“Streams also give you tips and tricks to try yourself,” she continues, and disappears once again behind the laptop screen.
A guy in a red jacket stands in a snowy street talking about his winter outfit: heat-holding socks, special boots, two layers of thermal underwear, waterproof pants, puffer jacket with hood, scarf, hat, and mittens.
“This gear would do for Antarctica,” he says. “If it’s cold for us, what on earth was it like for gulag prisoners? Their clothes were totally different.”
This is a clip from a documentary by reporter Yuri Dud entitled “Kolyma – The Birthplace of Our Fear,” which has gathered 15 million+ views on YouTube. In the two-hour film, he talks about the harsh life in modern Kolyma (10,000 km from Moscow!), and the even harsher one endured by the mostly innocent prisoners sent there under Stalin.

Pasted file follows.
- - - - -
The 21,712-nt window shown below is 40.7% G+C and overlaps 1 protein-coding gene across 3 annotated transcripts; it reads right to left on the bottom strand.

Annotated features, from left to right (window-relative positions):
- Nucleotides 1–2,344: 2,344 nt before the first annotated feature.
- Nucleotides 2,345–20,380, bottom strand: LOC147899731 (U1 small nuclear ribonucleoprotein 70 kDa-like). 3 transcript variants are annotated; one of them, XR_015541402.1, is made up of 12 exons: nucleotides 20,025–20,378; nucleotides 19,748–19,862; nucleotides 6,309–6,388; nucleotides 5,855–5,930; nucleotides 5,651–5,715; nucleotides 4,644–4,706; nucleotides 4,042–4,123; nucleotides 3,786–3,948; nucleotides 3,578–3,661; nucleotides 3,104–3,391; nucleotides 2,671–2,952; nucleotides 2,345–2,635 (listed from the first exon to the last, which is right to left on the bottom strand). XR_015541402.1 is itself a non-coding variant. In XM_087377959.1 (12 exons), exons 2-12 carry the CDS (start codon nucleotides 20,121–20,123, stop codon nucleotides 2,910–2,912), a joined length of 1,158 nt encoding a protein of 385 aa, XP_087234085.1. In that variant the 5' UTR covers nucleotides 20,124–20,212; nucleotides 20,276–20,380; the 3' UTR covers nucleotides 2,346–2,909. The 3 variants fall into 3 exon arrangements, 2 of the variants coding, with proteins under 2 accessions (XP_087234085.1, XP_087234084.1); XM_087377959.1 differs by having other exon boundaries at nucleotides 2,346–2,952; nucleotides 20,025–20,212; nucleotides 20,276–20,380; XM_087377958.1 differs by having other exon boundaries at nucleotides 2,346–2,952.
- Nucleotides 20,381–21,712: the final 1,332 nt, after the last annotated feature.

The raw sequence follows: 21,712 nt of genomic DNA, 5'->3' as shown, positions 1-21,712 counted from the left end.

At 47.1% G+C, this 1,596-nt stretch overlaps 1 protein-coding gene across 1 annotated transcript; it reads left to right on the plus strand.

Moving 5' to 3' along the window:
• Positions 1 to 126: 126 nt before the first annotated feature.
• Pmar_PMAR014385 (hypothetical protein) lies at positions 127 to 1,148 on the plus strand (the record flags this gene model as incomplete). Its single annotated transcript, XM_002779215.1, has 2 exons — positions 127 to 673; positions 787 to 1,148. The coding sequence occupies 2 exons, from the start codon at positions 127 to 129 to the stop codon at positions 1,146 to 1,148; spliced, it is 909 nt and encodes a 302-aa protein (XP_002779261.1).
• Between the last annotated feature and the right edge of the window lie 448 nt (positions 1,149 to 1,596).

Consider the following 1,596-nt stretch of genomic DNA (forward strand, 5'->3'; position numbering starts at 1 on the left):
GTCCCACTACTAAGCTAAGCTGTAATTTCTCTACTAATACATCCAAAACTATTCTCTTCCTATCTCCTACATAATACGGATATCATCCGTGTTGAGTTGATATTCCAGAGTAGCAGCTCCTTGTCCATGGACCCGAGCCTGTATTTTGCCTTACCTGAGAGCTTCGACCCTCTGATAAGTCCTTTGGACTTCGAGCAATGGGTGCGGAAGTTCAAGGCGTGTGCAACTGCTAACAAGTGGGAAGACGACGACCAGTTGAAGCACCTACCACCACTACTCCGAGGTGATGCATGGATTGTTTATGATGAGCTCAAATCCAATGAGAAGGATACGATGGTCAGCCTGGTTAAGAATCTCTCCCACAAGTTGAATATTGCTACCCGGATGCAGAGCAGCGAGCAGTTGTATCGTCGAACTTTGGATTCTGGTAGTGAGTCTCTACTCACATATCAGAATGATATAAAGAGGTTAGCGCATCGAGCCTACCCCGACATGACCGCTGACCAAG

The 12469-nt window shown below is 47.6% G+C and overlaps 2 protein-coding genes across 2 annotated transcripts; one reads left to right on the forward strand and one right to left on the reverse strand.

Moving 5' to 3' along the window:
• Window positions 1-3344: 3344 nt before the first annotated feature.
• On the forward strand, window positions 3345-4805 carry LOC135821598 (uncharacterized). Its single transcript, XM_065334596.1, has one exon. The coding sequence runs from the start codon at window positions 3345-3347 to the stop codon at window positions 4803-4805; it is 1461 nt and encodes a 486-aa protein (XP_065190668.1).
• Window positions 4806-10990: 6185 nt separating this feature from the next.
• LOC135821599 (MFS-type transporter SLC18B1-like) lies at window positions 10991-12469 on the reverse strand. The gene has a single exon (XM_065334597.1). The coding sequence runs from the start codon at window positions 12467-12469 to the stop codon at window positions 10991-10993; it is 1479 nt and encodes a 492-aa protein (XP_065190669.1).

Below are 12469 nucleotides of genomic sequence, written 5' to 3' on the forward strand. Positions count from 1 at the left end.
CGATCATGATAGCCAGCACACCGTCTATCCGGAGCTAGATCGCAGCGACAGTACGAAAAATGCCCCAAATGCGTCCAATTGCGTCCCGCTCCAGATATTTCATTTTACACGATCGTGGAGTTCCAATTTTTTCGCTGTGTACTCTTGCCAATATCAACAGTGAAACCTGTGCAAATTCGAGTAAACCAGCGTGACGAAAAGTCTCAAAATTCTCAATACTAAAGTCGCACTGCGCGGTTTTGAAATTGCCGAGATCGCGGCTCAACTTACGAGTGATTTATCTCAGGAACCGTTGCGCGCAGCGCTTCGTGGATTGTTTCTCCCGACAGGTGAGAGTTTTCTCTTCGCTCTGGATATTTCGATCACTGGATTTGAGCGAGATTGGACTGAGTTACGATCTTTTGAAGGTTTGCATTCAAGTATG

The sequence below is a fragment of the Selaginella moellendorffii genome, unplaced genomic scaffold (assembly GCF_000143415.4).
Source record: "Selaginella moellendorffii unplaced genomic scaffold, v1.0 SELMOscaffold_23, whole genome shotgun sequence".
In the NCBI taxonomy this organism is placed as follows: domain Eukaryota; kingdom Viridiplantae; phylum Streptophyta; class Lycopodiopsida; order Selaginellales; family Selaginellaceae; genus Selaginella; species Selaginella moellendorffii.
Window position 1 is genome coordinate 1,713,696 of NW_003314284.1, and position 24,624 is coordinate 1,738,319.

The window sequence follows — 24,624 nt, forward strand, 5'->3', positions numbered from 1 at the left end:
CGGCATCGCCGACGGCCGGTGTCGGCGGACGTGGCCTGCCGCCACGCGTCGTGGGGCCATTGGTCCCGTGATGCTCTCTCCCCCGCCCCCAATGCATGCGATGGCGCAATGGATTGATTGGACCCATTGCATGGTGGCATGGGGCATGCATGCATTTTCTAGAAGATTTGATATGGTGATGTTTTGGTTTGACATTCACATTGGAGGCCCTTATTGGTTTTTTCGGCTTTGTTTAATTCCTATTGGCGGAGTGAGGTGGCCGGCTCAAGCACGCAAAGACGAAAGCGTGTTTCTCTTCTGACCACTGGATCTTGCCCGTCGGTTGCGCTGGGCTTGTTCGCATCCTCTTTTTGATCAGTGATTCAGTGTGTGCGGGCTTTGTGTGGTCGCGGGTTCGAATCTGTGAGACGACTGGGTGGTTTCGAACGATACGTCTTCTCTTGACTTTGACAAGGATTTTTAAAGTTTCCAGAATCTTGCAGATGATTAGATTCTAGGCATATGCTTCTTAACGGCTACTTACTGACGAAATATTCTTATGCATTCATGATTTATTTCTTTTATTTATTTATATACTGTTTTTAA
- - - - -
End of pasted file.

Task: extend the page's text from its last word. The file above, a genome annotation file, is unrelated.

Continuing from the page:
“Almost half of all young people aged 12-24 have never heard of the Stalinist purges. We took it as a challenge,” explains Dud against a backdrop of winter landscapes.
“It’s time to stop defending Stalin. This film is quite emotional for the viewer,” says Sergey Basov, a 17-year-old schoolboy from Khabarovsk. He smokes cigarettes, wears his hair long, and listens to rap and rock. After watching the film, he delivers a conclusive verdict on Stalin: “Asshole.”
Other young fans of Dud agree. They watch not only his films about the Stalinist purges and the first rock festival in the Soviet Union, but also his interviews with popular musicians, politicians, directors, and bloggers, where the questions range from the topical “How much do you earn?” to the tactful “Do you masturbate?”
For Sergey and thousands of other youths, Yury is pretty much the only “honest journalist not afraid to talk about things that matter to young people.”